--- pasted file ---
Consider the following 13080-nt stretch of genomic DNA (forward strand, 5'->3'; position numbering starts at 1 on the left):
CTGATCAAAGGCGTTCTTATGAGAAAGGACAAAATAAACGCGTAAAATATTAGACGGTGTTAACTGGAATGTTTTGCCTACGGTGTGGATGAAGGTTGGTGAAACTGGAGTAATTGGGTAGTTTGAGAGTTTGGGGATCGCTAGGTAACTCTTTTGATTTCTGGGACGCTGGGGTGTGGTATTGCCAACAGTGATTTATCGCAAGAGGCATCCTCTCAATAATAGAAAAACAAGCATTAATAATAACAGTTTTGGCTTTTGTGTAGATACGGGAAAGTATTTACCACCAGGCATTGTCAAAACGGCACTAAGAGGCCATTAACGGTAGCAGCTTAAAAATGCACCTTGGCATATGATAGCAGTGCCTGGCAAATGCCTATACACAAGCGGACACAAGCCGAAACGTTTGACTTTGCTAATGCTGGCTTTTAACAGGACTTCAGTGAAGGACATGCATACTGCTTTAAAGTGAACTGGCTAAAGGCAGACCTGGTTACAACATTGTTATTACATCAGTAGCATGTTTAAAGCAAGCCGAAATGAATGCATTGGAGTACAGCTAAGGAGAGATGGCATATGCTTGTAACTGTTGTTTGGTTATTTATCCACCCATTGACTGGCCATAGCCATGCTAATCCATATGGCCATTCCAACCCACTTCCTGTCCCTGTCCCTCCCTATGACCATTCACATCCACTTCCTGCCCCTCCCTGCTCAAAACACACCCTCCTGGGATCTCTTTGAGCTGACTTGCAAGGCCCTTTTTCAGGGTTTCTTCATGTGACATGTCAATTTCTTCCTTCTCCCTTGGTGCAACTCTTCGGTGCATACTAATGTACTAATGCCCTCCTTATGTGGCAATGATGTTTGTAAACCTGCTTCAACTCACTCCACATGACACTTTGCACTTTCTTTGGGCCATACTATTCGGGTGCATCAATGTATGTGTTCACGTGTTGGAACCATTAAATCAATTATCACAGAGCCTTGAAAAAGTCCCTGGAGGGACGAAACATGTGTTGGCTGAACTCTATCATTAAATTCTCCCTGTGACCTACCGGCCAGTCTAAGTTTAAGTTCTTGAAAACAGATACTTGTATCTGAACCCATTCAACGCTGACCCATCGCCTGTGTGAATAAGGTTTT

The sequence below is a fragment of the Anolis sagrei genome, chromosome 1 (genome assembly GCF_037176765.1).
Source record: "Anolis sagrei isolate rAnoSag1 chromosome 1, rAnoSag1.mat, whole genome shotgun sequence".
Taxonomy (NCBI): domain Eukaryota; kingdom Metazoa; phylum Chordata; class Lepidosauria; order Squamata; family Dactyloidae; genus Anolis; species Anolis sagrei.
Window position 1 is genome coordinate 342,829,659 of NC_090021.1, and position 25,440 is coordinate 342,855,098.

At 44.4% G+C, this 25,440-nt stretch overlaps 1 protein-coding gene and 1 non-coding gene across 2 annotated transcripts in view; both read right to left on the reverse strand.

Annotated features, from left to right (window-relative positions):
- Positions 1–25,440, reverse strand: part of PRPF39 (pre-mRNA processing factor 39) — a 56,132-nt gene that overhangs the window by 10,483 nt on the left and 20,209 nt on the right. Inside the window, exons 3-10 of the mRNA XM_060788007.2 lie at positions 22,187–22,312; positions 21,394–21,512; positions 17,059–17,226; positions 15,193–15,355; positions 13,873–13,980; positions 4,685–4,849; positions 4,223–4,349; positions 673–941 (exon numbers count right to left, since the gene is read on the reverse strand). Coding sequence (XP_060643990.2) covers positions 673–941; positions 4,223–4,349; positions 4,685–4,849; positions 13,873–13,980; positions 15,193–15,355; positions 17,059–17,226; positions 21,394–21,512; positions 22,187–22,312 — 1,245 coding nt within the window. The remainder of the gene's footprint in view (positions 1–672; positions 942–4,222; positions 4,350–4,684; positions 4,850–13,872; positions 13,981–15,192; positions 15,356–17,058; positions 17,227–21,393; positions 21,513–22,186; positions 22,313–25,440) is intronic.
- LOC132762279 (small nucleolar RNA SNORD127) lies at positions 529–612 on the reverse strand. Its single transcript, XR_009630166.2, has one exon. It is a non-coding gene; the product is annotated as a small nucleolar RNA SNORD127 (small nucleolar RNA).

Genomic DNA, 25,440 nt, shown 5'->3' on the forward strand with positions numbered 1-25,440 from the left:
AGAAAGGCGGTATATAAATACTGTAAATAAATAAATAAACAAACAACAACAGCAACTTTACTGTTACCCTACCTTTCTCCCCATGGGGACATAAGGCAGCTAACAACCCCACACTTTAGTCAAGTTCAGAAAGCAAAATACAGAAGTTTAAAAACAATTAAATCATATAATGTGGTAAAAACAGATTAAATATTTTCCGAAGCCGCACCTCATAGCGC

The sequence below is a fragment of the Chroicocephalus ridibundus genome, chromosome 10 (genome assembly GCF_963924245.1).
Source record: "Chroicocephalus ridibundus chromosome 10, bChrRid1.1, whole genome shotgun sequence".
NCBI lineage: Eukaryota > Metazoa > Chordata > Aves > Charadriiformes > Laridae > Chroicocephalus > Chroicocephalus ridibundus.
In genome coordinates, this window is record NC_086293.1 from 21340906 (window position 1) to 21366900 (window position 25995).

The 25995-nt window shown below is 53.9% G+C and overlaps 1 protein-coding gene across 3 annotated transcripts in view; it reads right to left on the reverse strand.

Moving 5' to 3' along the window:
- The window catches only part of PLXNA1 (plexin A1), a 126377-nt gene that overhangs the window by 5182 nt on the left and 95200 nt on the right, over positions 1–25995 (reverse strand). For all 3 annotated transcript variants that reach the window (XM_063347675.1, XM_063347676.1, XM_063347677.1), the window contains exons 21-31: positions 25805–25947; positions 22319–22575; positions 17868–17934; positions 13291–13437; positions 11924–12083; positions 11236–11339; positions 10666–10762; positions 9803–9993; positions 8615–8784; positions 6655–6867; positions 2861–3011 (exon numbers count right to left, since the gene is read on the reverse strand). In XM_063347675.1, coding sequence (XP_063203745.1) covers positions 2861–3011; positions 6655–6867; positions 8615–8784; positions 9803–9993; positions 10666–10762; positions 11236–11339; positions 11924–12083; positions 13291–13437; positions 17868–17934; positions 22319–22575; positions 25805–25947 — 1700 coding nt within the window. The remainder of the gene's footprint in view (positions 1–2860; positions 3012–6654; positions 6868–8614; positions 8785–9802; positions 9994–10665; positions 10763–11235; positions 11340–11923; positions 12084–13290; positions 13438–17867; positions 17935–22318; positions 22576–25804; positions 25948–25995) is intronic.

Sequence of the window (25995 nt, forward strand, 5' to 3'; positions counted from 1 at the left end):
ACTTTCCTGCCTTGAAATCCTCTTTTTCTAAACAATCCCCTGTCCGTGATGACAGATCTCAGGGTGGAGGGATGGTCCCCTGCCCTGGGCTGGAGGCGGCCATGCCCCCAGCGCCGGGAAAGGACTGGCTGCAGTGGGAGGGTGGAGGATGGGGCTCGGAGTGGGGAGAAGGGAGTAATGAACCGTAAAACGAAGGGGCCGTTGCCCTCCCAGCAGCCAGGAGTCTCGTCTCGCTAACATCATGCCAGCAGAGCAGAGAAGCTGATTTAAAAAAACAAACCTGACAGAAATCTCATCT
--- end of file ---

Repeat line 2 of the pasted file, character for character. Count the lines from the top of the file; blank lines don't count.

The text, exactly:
CTGATCAAAGGCGTTCTTATGAGAAAGGACAAAATAAACGCGTAAAATATTAGACGGTGTTAACTGGAATGTTTTGCCTACGGTGTGGATGAAGGTTGGTGAAACTGGAGTAATTGGGTAGTTTGAGAGTTTGGGGATCGCTAGGTAACTCTTTTGATTTCTGGGACGCTGGGGTGTGGTATTGCCAACAGTGATTTATCGCAAGAGGCATCCTCTCAATAATAGAAAAACAAGCATTAATAATAACAGTTTTGGCTTTTGTGTAGATACGGGAAAGTATTTACCACCAGGCATTGTCAAAACGGCACTAAGAGGCCATTAACGGTAGCAGCTTAAAAATGCACCTTGGCATATGATAGCAGTGCCTGGCAAATGCCTATACACAAGCGGACACAAGCCGAAACGTTTGACTTTGCTAATGCTGGCTTTTAACAGGACTTCAGTGAAGGACATGCATACTGCTTTAAAGTGAACTGGCTAAAGGCAGACCTGGTTACAACATTGTTATTACATCAGTAGCATGTTTAAAGCAAGCCGAAATGAATGCATTGGAGTACAGCTAAGGAGAGATGGCATATGCTTGTAACTGTTGTTTGGTTATTTATCCACCCATTGACTGGCCATAGCCATGCTAATCCATATGGCCATTCCAACCCACTTCCTGTCCCTGTCCCTCCCTATGACCATTCACATCCACTTCCTGCCCCTCCCTGCTCAAAACACACCCTCCTGGGATCTCTTTGAGCTGACTTGCAAGGCCCTTTTTCAGGGTTTCTTCATGTGACATGTCAATTTCTTCCTTCTCCCTTGGTGCAACTCTTCGGTGCATACTAATGTACTAATGCCCTCCTTATGTGGCAATGATGTTTGTAAACCTGCTTCAACTCACTCCACATGACACTTTGCACTTTCTTTGGGCCATACTATTCGGGTGCATCAATGTATGTGTTCACGTGTTGGAACCATTAAATCAATTATCACAGAGCCTTGAAAAAGTCCCTGGAGGGACGAAACATGTGTTGGCTGAACTCTATCATTAAATTCTCCCTGTGACCTACCGGCCAGTCTAAGTTTAAGTTCTTGAAAACAGATACTTGTATCTGAACCCATTCAACGCTGACCCATCGCCTGTGTGAATAAGGTTTT